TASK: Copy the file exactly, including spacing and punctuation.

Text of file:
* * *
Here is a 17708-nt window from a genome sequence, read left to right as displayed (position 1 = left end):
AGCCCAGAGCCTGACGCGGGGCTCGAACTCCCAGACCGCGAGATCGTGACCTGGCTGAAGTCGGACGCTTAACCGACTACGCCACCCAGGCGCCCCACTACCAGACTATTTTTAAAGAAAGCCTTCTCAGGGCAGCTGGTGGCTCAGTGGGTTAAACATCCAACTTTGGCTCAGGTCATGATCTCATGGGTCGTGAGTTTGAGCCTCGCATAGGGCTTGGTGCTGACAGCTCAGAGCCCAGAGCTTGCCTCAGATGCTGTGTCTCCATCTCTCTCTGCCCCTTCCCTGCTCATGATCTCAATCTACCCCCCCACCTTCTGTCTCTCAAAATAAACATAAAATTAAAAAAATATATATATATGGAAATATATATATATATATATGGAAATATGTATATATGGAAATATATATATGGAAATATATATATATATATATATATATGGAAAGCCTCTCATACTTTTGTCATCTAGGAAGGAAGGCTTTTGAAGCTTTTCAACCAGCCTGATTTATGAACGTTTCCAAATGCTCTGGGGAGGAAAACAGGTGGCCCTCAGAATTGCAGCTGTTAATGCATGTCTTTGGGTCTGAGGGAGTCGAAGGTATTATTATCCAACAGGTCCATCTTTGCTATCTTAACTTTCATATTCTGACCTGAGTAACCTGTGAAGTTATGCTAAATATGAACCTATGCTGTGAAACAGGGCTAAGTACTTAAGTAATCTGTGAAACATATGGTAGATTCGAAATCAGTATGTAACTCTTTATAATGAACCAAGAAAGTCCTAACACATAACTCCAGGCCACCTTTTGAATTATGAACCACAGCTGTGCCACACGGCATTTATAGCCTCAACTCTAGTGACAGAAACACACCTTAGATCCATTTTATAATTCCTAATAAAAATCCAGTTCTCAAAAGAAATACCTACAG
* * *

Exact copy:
Here is a 17708-nt window from a genome sequence, read left to right as displayed (position 1 = left end):
AGCCCAGAGCCTGACGCGGGGCTCGAACTCCCAGACCGCGAGATCGTGACCTGGCTGAAGTCGGACGCTTAACCGACTACGCCACCCAGGCGCCCCACTACCAGACTATTTTTAAAGAAAGCCTTCTCAGGGCAGCTGGTGGCTCAGTGGGTTAAACATCCAACTTTGGCTCAGGTCATGATCTCATGGGTCGTGAGTTTGAGCCTCGCATAGGGCTTGGTGCTGACAGCTCAGAGCCCAGAGCTTGCCTCAGATGCTGTGTCTCCATCTCTCTCTGCCCCTTCCCTGCTCATGATCTCAATCTACCCCCCCACCTTCTGTCTCTCAAAATAAACATAAAATTAAAAAAATATATATATATGGAAATATATATATATATATATGGAAATATGTATATATGGAAATATATATATGGAAATATATATATATATATATATATATGGAAAGCCTCTCATACTTTTGTCATCTAGGAAGGAAGGCTTTTGAAGCTTTTCAACCAGCCTGATTTATGAACGTTTCCAAATGCTCTGGGGAGGAAAACAGGTGGCCCTCAGAATTGCAGCTGTTAATGCATGTCTTTGGGTCTGAGGGAGTCGAAGGTATTATTATCCAACAGGTCCATCTTTGCTATCTTAACTTTCATATTCTGACCTGAGTAACCTGTGAAGTTATGCTAAATATGAACCTATGCTGTGAAACAGGGCTAAGTACTTAAGTAATCTGTGAAACATATGGTAGATTCGAAATCAGTATGTAACTCTTTATAATGAACCAAGAAAGTCCTAACACATAACTCCAGGCCACCTTTTGAATTATGAACCACAGCTGTGCCACACGGCATTTATAGCCTCAACTCTAGTGACAGAAACACACCTTAGATCCATTTTATAATTCCTAATAAAAATCCAGTTCTCAAAAGAAATACCTACAG